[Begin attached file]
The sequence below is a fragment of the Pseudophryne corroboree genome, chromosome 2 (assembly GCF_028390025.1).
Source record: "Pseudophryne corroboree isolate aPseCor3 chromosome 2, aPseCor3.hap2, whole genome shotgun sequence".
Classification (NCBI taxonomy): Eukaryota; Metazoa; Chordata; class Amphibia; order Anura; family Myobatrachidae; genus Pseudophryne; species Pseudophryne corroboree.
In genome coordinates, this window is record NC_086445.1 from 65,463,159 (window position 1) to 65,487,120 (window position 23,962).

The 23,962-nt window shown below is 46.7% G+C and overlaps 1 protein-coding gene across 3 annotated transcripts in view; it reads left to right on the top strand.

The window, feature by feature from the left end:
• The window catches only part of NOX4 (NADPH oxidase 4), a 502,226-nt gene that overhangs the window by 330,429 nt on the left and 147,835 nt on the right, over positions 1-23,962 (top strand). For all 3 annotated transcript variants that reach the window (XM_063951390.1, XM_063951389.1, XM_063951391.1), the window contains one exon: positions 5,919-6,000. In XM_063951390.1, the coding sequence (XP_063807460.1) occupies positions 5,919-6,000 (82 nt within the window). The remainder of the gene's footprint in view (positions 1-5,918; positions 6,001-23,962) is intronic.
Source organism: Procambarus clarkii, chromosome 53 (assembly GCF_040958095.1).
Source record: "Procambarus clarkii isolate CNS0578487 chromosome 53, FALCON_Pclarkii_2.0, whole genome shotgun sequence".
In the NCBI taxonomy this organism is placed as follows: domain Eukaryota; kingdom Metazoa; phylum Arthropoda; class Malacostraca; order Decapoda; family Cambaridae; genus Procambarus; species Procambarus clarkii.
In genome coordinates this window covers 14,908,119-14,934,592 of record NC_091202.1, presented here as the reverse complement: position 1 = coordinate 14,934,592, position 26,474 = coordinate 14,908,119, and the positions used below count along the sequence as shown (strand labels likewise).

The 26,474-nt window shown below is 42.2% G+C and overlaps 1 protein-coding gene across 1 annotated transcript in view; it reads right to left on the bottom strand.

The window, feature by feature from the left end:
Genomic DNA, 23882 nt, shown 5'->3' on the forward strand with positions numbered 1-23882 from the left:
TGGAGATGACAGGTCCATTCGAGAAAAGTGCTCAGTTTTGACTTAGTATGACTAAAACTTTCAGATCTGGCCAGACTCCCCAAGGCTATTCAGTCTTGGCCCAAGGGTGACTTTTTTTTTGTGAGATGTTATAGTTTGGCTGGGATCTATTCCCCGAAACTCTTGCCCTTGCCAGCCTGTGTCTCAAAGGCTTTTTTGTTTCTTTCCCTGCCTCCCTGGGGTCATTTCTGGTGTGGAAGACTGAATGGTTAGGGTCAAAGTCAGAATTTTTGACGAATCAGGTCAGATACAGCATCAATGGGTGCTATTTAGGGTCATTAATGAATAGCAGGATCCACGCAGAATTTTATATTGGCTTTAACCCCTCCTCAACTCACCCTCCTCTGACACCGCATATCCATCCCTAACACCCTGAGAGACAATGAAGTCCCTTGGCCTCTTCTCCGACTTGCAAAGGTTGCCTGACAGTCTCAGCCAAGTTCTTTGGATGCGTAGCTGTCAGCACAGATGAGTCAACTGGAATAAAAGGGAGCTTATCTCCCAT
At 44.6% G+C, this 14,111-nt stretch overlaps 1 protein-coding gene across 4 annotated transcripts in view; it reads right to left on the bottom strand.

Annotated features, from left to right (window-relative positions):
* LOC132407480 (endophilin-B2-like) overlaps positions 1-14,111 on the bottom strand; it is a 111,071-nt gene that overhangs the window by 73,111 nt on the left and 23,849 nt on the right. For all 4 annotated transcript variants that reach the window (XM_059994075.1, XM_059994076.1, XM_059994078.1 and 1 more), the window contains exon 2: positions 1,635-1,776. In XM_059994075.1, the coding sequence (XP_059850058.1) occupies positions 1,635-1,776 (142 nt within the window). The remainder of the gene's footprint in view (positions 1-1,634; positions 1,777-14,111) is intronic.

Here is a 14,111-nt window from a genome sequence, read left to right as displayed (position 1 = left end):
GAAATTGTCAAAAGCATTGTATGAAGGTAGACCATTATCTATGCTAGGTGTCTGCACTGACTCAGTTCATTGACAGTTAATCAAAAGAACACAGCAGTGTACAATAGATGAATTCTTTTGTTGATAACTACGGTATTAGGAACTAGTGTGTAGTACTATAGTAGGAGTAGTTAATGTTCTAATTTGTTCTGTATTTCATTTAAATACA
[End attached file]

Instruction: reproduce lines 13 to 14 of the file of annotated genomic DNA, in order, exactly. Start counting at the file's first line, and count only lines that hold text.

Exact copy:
The window, feature by feature from the left end:
Genomic DNA, 23882 nt, shown 5'->3' on the forward strand with positions numbered 1-23882 from the left: